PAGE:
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Chicago Workers' Compensation Law Blog

Penalties for third-party negligence in construction zones raised

The Illinois State Senate District 23 recently announced a measure that might prevent many occupational fatalities in construction zones across the state. Under the new law, the current maximum fine of $10,000 for third-party negligence that injures or kills workers in construction zones will increase to $25,000 when it becomes effective on Jan. 1, 2020. State Senator Tom Cullerton says the higher penalty might put an end to the epidemic and discourage distracted driving in construction zones.

Too many construction workers are killed or severely injured by irresponsible drivers who fail to keep their eyes off the road. Construction workers put their lives on the line day and night to improve the state's infrastructure. A tragedy in Sept. 2018, in which a construction worker suffered fatal injuries, provided part of the motivation for the new bill.

Lack of hand safety protocols can lead to work injury

Employers in Illinois are responsible for the health and safety of their employees. This includes the prevention of hand injuries. Along with providing protective gloves, safeguards on equipment with moving parts are crucial. The fact that workers use their hands for almost every job they do underscores the need for effective safety protocols. It is the task of each employer to assess potential workplace hazards to prevent work injury.

According to the U.S. Bureau of Labor Statistics, a significant number of hand injuries cause lost workdays. Whether the work injury involves a minor laceration or a finger amputation, it will affect a worker's ability to do his or her job. Hand protection is necessary to prevent abrasions, cuts, lacerations and puncture wounds. Exposure to dangerous substances can cause chemical burns, contact with hot surfaces can cause other burn injuries.

Can technology reduce work injury risks?

Construction companies in Illinois and across the country are learning how revolutionary technology can benefit their businesses. Along with improved bottom lines, technological advancements can improve employee safety. With fewer work injury claims filed for benefits, escalating insurance premiums can be avoided. Some of the advancements, such as the various wearables designed for construction workers, can reduce construction site injuries.

The futuristic technologies include equipment tagging, virtual reality, drones, robotics, Building Information Modeling, and radio-frequency identification tagging (RFID). Construction workers can wear the devices on their glasses, hardhats, vests, wristbands or boots, and along with tracking the physical location of the wearer, it can also monitor the environmental conditions. Some are equipped with emergency buttons that can alert rescue workers in emergencies. If the wearable is also equipped with GPS technology, it can lead rescuers to the worker's location. Wearables can monitor the vital signs of workers and warn them of imminent danger.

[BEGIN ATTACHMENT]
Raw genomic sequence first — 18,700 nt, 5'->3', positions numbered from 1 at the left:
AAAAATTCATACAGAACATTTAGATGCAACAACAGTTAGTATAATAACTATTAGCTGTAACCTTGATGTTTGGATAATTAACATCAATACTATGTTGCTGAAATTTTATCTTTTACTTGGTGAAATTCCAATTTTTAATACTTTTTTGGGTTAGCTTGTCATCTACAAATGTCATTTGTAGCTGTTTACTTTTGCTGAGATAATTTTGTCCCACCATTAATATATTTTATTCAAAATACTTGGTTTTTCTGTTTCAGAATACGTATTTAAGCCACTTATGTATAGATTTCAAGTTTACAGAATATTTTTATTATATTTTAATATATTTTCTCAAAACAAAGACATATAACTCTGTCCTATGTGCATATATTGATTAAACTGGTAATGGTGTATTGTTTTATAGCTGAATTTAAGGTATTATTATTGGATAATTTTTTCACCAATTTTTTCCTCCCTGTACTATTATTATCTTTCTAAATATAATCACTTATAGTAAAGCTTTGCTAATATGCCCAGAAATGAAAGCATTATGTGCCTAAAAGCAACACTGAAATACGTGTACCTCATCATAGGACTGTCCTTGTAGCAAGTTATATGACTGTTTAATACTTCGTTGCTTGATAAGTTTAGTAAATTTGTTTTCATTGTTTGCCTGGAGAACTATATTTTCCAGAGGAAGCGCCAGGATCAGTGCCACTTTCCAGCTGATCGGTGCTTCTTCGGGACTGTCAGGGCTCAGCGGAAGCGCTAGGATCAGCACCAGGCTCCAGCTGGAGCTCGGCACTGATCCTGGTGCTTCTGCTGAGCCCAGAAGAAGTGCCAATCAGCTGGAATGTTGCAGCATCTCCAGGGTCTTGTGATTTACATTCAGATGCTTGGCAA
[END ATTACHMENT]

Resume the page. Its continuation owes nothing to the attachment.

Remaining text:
Work-related accident claims life of IDOT worker

The Illinois Department of Transportation reported a fatal accident in Lake County. This incident resulted from one of the workplace hazards known as the fatal four. According to the Occupational Safety and Health Administration, crushing injuries are one of the four work-related accident types that cause most occupational fatalities.

Reportedly, the incident occurred on a recent Tuesday morning shortly after midnight at the site of a road construction zone. According to a preliminary report, a 56-year-old employee lost her life after being struck by a construction vehicle at the site of the IDOT project. The dump truck was backing up at the time of the accident. The victim was an employee of the contracting construction company.

Fatal head injury proof of inadequate safety training

The Occupational Safety and Health Administration has reported that the number of fatalities in the construction industry in 2017 was lower than in previous years, but the number of deaths resulting from falls remains a concern. The agency reported that 366 construction workers nationwide, including Illinois, fell to their deaths in 2017. OSHA cited one particular fatal head injury as an example that underscores the importance of adequate safety training.

The incident occurred on the site of a newly constructed residence where contractors arrived to install gutters. The four workers were said to be specialists in this field. One of them positioned a ladder on the roof of the residence's porch, and stood on the ladder to take the measurements for the gutters to be installed. As he climbed down from the ladder after completing the task, the ladder's base slipped.